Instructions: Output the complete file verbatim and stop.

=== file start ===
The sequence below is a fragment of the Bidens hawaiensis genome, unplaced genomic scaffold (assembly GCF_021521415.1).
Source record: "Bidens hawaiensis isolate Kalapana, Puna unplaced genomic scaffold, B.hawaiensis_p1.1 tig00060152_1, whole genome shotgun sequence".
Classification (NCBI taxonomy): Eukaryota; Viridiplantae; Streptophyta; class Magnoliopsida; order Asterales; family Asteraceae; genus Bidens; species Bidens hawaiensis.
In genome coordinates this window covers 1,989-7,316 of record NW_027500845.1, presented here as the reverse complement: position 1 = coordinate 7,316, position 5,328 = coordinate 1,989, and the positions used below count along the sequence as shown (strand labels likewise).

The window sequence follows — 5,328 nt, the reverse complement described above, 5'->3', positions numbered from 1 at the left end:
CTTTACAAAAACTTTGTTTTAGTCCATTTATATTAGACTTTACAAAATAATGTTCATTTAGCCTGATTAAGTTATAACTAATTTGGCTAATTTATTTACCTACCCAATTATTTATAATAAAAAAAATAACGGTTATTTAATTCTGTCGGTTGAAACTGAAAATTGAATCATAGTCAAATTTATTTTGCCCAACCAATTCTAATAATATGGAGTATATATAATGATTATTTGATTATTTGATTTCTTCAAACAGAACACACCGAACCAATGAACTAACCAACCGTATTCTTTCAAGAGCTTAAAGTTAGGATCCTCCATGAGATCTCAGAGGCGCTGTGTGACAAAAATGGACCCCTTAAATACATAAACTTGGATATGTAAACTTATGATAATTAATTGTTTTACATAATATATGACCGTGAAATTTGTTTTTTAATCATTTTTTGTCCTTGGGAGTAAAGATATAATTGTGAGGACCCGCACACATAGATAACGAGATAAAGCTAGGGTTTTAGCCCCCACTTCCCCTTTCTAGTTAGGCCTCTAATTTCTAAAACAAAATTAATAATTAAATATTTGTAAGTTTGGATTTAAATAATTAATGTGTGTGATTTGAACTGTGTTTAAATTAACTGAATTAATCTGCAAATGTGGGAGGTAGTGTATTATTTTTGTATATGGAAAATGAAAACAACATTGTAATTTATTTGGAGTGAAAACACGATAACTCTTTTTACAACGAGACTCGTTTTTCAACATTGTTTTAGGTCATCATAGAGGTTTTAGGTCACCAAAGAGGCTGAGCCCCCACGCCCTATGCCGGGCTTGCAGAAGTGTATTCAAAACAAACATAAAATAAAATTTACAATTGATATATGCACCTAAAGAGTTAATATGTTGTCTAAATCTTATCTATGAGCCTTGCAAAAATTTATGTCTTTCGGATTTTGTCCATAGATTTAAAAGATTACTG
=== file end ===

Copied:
The sequence below is a fragment of the Bidens hawaiensis genome, unplaced genomic scaffold (assembly GCF_021521415.1).
Source record: "Bidens hawaiensis isolate Kalapana, Puna unplaced genomic scaffold, B.hawaiensis_p1.1 tig00060152_1, whole genome shotgun sequence".
Classification (NCBI taxonomy): Eukaryota; Viridiplantae; Streptophyta; class Magnoliopsida; order Asterales; family Asteraceae; genus Bidens; species Bidens hawaiensis.
In genome coordinates this window covers 1,989-7,316 of record NW_027500845.1, presented here as the reverse complement: position 1 = coordinate 7,316, position 5,328 = coordinate 1,989, and the positions used below count along the sequence as shown (strand labels likewise).

The window sequence follows — 5,328 nt, the reverse complement described above, 5'->3', positions numbered from 1 at the left end:
CTTTACAAAAACTTTGTTTTAGTCCATTTATATTAGACTTTACAAAATAATGTTCATTTAGCCTGATTAAGTTATAACTAATTTGGCTAATTTATTTACCTACCCAATTATTTATAATAAAAAAAATAACGGTTATTTAATTCTGTCGGTTGAAACTGAAAATTGAATCATAGTCAAATTTATTTTGCCCAACCAATTCTAATAATATGGAGTATATATAATGATTATTTGATTATTTGATTTCTTCAAACAGAACACACCGAACCAATGAACTAACCAACCGTATTCTTTCAAGAGCTTAAAGTTAGGATCCTCCATGAGATCTCAGAGGCGCTGTGTGACAAAAATGGACCCCTTAAATACATAAACTTGGATATGTAAACTTATGATAATTAATTGTTTTACATAATATATGACCGTGAAATTTGTTTTTTAATCATTTTTTGTCCTTGGGAGTAAAGATATAATTGTGAGGACCCGCACACATAGATAACGAGATAAAGCTAGGGTTTTAGCCCCCACTTCCCCTTTCTAGTTAGGCCTCTAATTTCTAAAACAAAATTAATAATTAAATATTTGTAAGTTTGGATTTAAATAATTAATGTGTGTGATTTGAACTGTGTTTAAATTAACTGAATTAATCTGCAAATGTGGGAGGTAGTGTATTATTTTTGTATATGGAAAATGAAAACAACATTGTAATTTATTTGGAGTGAAAACACGATAACTCTTTTTACAACGAGACTCGTTTTTCAACATTGTTTTAGGTCATCATAGAGGTTTTAGGTCACCAAAGAGGCTGAGCCCCCACGCCCTATGCCGGGCTTGCAGAAGTGTATTCAAAACAAACATAAAATAAAATTTACAATTGATATATGCACCTAAAGAGTTAATATGTTGTCTAAATCTTATCTATGAGCCTTGCAAAAATTTATGTCTTTCGGATTTTGTCCATAGATTTAAAAGATTACTG